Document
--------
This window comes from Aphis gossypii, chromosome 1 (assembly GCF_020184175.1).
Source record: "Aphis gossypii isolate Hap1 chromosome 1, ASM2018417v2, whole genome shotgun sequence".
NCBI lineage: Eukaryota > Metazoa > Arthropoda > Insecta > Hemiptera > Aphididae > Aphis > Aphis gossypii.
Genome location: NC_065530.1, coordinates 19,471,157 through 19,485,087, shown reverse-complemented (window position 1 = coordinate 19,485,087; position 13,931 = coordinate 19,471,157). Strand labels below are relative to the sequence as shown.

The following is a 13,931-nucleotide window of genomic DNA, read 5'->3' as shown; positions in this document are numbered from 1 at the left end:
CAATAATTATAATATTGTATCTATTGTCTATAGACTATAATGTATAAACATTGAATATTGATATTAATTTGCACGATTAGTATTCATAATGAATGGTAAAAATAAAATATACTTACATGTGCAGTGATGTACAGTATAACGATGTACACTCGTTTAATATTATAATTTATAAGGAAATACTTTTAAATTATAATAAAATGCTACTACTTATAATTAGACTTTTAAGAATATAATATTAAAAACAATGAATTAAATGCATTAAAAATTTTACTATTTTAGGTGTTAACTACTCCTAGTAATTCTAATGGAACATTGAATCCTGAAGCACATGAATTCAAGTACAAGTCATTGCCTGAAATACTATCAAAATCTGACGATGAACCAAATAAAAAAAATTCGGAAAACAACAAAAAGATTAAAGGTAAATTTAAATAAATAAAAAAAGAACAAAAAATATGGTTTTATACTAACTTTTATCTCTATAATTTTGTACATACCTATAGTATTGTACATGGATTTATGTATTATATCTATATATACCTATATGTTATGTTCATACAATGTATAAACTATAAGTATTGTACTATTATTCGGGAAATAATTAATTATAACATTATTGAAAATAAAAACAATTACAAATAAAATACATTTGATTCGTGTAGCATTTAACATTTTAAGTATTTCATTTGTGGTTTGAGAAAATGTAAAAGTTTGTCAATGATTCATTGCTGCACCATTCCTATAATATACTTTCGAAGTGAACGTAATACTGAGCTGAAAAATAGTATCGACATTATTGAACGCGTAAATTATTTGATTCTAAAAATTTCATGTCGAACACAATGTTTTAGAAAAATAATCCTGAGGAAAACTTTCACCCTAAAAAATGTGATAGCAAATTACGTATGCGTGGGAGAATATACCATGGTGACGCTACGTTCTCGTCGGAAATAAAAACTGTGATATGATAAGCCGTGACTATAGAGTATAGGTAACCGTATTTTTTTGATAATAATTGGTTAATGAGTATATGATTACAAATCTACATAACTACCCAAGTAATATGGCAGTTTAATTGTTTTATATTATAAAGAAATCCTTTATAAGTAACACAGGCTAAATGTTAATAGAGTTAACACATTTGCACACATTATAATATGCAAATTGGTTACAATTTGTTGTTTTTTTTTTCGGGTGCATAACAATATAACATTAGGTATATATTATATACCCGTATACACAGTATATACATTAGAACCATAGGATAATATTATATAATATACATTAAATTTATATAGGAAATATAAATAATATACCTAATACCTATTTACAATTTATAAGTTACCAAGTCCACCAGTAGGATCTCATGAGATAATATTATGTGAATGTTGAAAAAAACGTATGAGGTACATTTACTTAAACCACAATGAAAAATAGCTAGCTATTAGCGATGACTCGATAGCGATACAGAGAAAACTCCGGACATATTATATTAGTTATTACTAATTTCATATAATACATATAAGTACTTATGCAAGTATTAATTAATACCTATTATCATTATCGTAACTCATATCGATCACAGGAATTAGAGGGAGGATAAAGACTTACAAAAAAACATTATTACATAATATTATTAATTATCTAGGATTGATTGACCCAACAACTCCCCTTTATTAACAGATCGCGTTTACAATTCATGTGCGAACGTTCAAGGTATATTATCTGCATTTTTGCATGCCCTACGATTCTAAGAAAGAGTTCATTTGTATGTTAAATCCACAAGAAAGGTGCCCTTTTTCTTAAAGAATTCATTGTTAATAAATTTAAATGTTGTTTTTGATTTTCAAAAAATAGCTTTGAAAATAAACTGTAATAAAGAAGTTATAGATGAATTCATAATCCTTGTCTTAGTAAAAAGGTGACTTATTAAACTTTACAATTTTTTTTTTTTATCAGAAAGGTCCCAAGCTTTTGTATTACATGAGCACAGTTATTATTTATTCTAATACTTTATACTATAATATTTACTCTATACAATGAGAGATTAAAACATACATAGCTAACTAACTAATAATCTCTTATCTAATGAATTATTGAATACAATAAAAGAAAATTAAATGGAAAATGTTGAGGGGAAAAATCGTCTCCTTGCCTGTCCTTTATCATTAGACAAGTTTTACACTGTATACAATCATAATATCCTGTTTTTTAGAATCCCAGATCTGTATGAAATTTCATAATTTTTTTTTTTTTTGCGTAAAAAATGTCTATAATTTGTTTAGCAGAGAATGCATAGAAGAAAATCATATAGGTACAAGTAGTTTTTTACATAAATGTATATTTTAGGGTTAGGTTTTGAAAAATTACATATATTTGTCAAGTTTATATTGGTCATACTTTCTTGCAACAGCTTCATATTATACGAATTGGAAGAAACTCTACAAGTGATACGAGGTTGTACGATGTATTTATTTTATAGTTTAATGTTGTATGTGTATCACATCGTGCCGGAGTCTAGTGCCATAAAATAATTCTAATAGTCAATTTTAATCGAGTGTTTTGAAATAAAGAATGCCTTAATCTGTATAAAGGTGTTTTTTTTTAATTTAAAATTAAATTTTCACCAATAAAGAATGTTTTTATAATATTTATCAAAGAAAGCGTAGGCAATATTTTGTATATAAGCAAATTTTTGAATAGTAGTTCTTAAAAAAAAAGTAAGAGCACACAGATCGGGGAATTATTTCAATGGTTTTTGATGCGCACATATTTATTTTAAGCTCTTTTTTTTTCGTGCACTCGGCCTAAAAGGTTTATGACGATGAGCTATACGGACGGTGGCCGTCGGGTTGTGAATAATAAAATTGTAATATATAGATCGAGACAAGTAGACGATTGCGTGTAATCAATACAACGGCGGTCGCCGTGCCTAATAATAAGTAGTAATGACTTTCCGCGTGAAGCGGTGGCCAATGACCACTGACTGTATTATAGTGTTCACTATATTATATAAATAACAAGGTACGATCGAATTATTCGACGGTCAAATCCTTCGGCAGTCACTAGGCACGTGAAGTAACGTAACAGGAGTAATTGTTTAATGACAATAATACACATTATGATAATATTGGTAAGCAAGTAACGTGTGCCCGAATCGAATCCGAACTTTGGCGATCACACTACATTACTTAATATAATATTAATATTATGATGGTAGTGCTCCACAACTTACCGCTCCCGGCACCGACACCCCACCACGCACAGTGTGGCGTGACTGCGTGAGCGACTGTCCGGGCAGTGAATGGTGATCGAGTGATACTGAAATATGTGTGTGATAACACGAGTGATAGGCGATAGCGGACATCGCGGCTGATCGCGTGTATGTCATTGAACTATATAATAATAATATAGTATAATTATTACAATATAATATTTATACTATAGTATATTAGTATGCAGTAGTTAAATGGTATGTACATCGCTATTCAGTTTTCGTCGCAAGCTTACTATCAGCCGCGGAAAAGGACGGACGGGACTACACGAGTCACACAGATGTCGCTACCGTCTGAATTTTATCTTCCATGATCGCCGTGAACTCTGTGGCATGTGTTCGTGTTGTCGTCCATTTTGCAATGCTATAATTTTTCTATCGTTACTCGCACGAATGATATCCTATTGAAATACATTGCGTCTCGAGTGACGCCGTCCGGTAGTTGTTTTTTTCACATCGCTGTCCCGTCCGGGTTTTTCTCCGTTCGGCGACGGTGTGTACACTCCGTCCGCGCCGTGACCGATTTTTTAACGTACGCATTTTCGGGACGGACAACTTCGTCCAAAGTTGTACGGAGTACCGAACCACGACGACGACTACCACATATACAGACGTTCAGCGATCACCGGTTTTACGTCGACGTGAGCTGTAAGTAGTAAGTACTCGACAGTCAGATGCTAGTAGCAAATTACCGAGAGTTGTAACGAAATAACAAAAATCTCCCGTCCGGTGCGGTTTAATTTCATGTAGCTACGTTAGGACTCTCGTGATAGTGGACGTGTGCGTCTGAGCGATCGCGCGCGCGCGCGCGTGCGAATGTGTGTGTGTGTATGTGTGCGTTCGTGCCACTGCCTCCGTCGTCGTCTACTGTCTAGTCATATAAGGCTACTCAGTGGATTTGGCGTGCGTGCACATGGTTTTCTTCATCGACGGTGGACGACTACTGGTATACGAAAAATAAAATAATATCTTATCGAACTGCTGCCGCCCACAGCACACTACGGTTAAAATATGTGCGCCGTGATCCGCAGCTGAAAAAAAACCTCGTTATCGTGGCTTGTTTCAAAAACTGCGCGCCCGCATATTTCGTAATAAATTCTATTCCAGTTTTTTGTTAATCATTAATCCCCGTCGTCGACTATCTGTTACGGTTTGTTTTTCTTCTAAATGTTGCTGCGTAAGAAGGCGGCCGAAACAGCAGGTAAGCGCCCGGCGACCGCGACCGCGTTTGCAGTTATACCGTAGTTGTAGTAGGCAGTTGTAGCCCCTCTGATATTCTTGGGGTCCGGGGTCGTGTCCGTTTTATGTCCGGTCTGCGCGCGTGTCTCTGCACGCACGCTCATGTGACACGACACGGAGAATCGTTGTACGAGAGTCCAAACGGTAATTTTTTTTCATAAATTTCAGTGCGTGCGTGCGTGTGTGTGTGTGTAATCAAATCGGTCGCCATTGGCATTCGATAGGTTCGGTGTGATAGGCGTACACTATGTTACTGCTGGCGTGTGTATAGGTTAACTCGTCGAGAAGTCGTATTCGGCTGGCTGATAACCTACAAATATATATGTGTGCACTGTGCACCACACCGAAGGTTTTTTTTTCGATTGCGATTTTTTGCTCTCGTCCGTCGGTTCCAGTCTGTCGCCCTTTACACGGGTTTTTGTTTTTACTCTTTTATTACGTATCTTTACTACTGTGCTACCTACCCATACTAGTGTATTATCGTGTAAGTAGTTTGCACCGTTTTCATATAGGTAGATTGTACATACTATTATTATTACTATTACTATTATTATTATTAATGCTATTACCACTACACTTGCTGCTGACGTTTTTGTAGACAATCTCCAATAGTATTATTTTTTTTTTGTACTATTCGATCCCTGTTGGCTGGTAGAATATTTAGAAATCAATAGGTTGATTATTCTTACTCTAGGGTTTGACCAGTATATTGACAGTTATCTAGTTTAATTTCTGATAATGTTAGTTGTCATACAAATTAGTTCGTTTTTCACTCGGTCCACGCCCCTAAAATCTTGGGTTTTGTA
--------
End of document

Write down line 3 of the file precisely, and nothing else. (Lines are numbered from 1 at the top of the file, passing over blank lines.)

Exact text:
NCBI lineage: Eukaryota > Metazoa > Arthropoda > Insecta > Hemiptera > Aphididae > Aphis > Aphis gossypii.